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Thursday, April 25, 2019

Women in Maths | Interviews - The Saint

Deputy Features Editor Alice Bessonova speaks with Kamilla Rekvényi, School President of Mathematics and Statistics, and other mathematicians, about the representation of women in the field, highlighting false assumptions about role models and entrenched stereotypes.

How often have you heard the recurring stereotype that mathematics is for boys, and not for girls? That boys are faster at maths? That boys are good at maths and girls are good at reading? That studying maths is difficult for girls?  asks Deputy Features Editor Alice Bessonova, The Saint.
Photo: Alice Bessonova
Although nowadays such stereotypes may seem outdated, a study by the University of Washington found that these stereotypes resulted in children applying it to themselves, and made many boys identify themselves with maths, while girls did not.

The gender gap in maths achievement has been widely studied since the 1960s. Since then, the idea that girls are innately worse at maths than boys has been scientifically debunked. However, the gender disparity in quantitative fields remains significant and grows from high school to university. In university-based mathematical research, it is even more pronounced: from 2014 to 2015, data from the London Mathematical Society showed that although 40 per cent of UK mathematics undergraduates were female, only 9 per cent of UK mathematics professors were female.

Historically, although women had been able to achieve notability in mathematics for centuries, as demonstrated by distinguished mathematical figures such as Elena Cornaro Piscopia, Emilie du Châtelet or Sophie Germain, the field remained largely closed to women prior to the twentieth century. Since then, progress has been achieved, albeit at a slow pace. For instance, in 2014, Maryam Mirzakhani was honoured with the Fields Medal, while in 2019, Karen Uhlenbeck won the Abel Prize. Both were the first and only women to win each prize, which are among the most prestigious awards in mathematics. Yet, women still encounter recurrent obstacles in the field, stemming mostly from these deeply embedded cultural attitudes.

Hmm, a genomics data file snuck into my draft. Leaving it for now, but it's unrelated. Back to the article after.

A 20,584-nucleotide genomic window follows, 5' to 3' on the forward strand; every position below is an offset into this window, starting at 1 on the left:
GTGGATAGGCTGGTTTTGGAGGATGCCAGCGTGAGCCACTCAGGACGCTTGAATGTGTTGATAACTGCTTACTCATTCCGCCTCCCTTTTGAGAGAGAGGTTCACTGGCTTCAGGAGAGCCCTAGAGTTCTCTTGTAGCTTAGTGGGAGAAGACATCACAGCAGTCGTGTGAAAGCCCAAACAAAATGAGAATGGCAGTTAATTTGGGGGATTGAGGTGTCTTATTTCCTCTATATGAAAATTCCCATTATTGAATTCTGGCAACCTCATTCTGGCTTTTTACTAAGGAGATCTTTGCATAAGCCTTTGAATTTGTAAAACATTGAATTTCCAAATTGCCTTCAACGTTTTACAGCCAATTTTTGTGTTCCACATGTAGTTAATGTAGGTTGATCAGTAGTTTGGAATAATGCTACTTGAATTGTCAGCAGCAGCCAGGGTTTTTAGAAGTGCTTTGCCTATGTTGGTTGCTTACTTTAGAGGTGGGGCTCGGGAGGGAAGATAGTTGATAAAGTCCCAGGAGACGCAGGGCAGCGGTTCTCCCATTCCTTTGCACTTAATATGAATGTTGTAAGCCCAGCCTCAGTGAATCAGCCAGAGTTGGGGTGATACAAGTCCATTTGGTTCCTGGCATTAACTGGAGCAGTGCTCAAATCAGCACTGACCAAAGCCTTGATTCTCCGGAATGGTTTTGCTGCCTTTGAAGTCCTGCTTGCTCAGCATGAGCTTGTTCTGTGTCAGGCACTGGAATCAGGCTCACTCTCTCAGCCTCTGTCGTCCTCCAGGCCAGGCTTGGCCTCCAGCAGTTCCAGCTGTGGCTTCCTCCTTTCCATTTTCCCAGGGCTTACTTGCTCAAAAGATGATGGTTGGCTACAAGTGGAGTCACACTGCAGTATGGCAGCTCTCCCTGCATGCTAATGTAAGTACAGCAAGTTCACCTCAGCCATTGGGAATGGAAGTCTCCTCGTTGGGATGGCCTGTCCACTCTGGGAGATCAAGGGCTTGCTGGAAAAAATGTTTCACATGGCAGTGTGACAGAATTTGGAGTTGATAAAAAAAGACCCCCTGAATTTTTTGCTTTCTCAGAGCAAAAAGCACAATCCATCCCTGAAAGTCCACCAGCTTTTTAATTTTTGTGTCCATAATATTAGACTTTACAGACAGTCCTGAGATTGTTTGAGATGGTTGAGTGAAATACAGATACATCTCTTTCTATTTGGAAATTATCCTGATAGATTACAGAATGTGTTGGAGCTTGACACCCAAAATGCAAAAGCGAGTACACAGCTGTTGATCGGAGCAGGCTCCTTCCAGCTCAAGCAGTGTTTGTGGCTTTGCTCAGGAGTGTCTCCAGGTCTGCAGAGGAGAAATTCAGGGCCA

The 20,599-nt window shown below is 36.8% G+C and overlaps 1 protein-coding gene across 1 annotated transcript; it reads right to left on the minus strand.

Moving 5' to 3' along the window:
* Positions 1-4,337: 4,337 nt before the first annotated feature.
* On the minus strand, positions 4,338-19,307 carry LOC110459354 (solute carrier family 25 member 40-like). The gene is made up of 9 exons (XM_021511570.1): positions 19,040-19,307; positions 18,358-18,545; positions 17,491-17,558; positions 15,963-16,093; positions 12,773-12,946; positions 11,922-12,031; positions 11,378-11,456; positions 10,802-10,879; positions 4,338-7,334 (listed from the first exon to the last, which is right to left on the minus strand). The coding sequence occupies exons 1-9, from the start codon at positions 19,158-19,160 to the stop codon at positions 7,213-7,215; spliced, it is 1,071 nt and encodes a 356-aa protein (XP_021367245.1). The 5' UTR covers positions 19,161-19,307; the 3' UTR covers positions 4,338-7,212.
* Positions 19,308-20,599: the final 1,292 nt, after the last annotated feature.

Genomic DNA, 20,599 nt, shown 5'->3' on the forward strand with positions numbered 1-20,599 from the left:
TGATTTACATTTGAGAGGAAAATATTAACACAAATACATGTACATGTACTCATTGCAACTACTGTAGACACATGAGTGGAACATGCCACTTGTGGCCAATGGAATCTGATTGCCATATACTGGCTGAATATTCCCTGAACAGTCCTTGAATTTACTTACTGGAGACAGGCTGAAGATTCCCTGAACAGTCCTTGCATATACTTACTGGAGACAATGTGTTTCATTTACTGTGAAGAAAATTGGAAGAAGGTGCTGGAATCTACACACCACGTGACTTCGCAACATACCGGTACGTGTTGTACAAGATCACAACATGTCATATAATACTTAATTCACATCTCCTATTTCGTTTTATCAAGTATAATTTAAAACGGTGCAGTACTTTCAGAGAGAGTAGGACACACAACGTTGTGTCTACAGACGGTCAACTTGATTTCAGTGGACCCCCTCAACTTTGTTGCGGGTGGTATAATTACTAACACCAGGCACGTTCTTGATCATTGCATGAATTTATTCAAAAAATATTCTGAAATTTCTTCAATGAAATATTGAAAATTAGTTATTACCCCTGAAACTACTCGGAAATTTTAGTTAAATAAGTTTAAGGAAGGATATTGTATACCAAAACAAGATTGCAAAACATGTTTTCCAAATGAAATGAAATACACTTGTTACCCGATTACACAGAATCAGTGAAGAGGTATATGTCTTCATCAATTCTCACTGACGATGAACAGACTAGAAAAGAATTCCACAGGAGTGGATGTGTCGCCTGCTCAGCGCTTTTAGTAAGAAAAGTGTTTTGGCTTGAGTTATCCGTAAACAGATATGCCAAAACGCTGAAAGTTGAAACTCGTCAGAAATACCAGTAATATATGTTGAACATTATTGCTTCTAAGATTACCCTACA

Inspired by Kamilla Rekvényi, School President of Mathematics and Statistics and fifth-year student at the University of St Andrews, I turned to some St Andrews students who study mathematics to inquire about the various aspects of how it feels to be a woman in such a male-dominated field...

Additionally, “Teachers should be trained to create a more equal environment in the classroom and to leave aside any biases they have. Young people should be encouraged to take subjects that align with their abilities and interests, regardless of their gender. As well as this, more girls could be encouraged to pursue a career in STEM by making them more aware of women in the field who can act as role models. Personally, I think this would have helped me make a more informed decision when choosing a career path,” emphasised Ms Henry.  

Source: The Saint